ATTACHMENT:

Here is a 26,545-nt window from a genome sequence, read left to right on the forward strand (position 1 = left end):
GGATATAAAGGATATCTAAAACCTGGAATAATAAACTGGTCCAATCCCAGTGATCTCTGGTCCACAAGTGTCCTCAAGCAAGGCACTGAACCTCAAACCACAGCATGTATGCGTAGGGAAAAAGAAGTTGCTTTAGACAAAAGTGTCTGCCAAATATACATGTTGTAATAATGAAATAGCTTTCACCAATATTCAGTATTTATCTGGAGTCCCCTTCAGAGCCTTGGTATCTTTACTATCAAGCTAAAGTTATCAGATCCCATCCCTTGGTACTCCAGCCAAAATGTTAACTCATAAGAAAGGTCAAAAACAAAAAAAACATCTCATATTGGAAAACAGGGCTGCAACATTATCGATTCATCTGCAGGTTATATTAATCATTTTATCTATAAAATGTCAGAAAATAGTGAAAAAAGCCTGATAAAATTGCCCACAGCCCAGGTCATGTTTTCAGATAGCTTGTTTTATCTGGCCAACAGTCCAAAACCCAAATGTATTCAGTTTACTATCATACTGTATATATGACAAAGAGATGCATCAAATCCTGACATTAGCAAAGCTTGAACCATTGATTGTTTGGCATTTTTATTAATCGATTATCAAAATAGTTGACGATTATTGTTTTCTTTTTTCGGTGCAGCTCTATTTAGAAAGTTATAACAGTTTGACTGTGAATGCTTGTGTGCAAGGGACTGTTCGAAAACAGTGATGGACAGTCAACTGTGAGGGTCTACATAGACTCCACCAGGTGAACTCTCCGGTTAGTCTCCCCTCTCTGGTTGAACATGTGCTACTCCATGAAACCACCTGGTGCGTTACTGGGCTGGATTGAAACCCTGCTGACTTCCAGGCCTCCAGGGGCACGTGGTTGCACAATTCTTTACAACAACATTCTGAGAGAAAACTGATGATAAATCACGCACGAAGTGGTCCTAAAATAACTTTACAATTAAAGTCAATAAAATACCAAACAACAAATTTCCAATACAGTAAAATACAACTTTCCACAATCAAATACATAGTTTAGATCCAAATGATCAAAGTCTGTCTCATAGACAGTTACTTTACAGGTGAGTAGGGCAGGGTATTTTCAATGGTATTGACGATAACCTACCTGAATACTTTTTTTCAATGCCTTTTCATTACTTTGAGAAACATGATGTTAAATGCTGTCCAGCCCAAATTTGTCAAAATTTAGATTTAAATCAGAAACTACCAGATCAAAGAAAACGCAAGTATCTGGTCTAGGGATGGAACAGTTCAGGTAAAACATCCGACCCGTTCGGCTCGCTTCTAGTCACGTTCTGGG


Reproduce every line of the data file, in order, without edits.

Here is a 26,545-nt window from a genome sequence, read left to right on the forward strand (position 1 = left end):
GGATATAAAGGATATCTAAAACCTGGAATAATAAACTGGTCCAATCCCAGTGATCTCTGGTCCACAAGTGTCCTCAAGCAAGGCACTGAACCTCAAACCACAGCATGTATGCGTAGGGAAAAAGAAGTTGCTTTAGACAAAAGTGTCTGCCAAATATACATGTTGTAATAATGAAATAGCTTTCACCAATATTCAGTATTTATCTGGAGTCCCCTTCAGAGCCTTGGTATCTTTACTATCAAGCTAAAGTTATCAGATCCCATCCCTTGGTACTCCAGCCAAAATGTTAACTCATAAGAAAGGTCAAAAACAAAAAAAACATCTCATATTGGAAAACAGGGCTGCAACATTATCGATTCATCTGCAGGTTATATTAATCATTTTATCTATAAAATGTCAGAAAATAGTGAAAAAAGCCTGATAAAATTGCCCACAGCCCAGGTCATGTTTTCAGATAGCTTGTTTTATCTGGCCAACAGTCCAAAACCCAAATGTATTCAGTTTACTATCATACTGTATATATGACAAAGAGATGCATCAAATCCTGACATTAGCAAAGCTTGAACCATTGATTGTTTGGCATTTTTATTAATCGATTATCAAAATAGTTGACGATTATTGTTTTCTTTTTTCGGTGCAGCTCTATTTAGAAAGTTATAACAGTTTGACTGTGAATGCTTGTGTGCAAGGGACTGTTCGAAAACAGTGATGGACAGTCAACTGTGAGGGTCTACATAGACTCCACCAGGTGAACTCTCCGGTTAGTCTCCCCTCTCTGGTTGAACATGTGCTACTCCATGAAACCACCTGGTGCGTTACTGGGCTGGATTGAAACCCTGCTGACTTCCAGGCCTCCAGGGGCACGTGGTTGCACAATTCTTTACAACAACATTCTGAGAGAAAACTGATGATAAATCACGCACGAAGTGGTCCTAAAATAACTTTACAATTAAAGTCAATAAAATACCAAACAACAAATTTCCAATACAGTAAAATACAACTTTCCACAATCAAATACATAGTTTAGATCCAAATGATCAAAGTCTGTCTCATAGACAGTTACTTTACAGGTGAGTAGGGCAGGGTATTTTCAATGGTATTGACGATAACCTACCTGAATACTTTTTTTCAATGCCTTTTCATTACTTTGAGAAACATGATGTTAAATGCTGTCCAGCCCAAATTTGTCAAAATTTAGATTTAAATCAGAAACTACCAGATCAAAGAAAACGCAAGTATCTGGTCTAGGGATGGAACAGTTCAGGTAAAACATCCGACCCGTTCGGCTCGCTTCTAGTCACGTTCTGGG